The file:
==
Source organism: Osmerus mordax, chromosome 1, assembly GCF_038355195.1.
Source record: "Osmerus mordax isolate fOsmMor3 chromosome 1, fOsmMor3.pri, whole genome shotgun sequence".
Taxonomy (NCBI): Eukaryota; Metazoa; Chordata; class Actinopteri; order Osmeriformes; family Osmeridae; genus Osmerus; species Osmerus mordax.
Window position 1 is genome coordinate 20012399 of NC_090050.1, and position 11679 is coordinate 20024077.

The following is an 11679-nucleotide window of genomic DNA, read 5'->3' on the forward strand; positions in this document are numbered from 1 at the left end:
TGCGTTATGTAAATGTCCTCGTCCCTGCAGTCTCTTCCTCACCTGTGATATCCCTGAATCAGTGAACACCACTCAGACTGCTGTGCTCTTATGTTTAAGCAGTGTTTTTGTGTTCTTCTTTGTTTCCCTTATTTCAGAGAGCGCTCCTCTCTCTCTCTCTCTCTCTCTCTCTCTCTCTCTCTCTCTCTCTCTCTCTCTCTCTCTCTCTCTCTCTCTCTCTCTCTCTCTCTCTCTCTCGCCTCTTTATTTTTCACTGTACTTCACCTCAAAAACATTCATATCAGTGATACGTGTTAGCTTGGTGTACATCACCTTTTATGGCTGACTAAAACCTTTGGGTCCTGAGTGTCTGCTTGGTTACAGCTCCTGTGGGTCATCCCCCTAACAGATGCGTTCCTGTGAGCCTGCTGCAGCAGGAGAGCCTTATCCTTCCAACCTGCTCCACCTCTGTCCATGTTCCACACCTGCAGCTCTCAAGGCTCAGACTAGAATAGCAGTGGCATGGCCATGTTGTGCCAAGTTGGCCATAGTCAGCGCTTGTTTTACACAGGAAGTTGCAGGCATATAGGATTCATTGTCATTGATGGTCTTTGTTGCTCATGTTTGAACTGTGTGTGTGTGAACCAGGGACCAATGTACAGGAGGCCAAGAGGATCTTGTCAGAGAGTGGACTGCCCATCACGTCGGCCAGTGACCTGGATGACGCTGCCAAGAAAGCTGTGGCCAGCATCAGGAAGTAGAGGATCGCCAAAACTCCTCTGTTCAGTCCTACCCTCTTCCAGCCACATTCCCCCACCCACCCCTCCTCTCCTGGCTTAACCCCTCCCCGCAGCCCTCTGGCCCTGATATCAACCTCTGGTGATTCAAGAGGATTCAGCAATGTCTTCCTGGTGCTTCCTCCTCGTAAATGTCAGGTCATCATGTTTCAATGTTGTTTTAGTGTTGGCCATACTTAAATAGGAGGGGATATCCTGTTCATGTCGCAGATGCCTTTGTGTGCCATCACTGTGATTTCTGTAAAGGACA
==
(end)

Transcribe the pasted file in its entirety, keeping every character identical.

Source organism: Osmerus mordax, chromosome 1, assembly GCF_038355195.1.
Source record: "Osmerus mordax isolate fOsmMor3 chromosome 1, fOsmMor3.pri, whole genome shotgun sequence".
Taxonomy (NCBI): Eukaryota; Metazoa; Chordata; class Actinopteri; order Osmeriformes; family Osmeridae; genus Osmerus; species Osmerus mordax.
Window position 1 is genome coordinate 20012399 of NC_090050.1, and position 11679 is coordinate 20024077.

The following is an 11679-nucleotide window of genomic DNA, read 5'->3' on the forward strand; positions in this document are numbered from 1 at the left end:
TGCGTTATGTAAATGTCCTCGTCCCTGCAGTCTCTTCCTCACCTGTGATATCCCTGAATCAGTGAACACCACTCAGACTGCTGTGCTCTTATGTTTAAGCAGTGTTTTTGTGTTCTTCTTTGTTTCCCTTATTTCAGAGAGCGCTCCTCTCTCTCTCTCTCTCTCTCTCTCTCTCTCTCTCTCTCTCTCTCTCTCTCTCTCTCTCTCTCTCTCTCTCTCTCTCTCTCTCTCTCTCTCGCCTCTTTATTTTTCACTGTACTTCACCTCAAAAACATTCATATCAGTGATACGTGTTAGCTTGGTGTACATCACCTTTTATGGCTGACTAAAACCTTTGGGTCCTGAGTGTCTGCTTGGTTACAGCTCCTGTGGGTCATCCCCCTAACAGATGCGTTCCTGTGAGCCTGCTGCAGCAGGAGAGCCTTATCCTTCCAACCTGCTCCACCTCTGTCCATGTTCCACACCTGCAGCTCTCAAGGCTCAGACTAGAATAGCAGTGGCATGGCCATGTTGTGCCAAGTTGGCCATAGTCAGCGCTTGTTTTACACAGGAAGTTGCAGGCATATAGGATTCATTGTCATTGATGGTCTTTGTTGCTCATGTTTGAACTGTGTGTGTGTGAACCAGGGACCAATGTACAGGAGGCCAAGAGGATCTTGTCAGAGAGTGGACTGCCCATCACGTCGGCCAGTGACCTGGATGACGCTGCCAAGAAAGCTGTGGCCAGCATCAGGAAGTAGAGGATCGCCAAAACTCCTCTGTTCAGTCCTACCCTCTTCCAGCCACATTCCCCCACCCACCCCTCCTCTCCTGGCTTAACCCCTCCCCGCAGCCCTCTGGCCCTGATATCAACCTCTGGTGATTCAAGAGGATTCAGCAATGTCTTCCTGGTGCTTCCTCCTCGTAAATGTCAGGTCATCATGTTTCAATGTTGTTTTAGTGTTGGCCATACTTAAATAGGAGGGGATATCCTGTTCATGTCGCAGATGCCTTTGTGTGCCATCACTGTGATTTCTGTAAAGGACA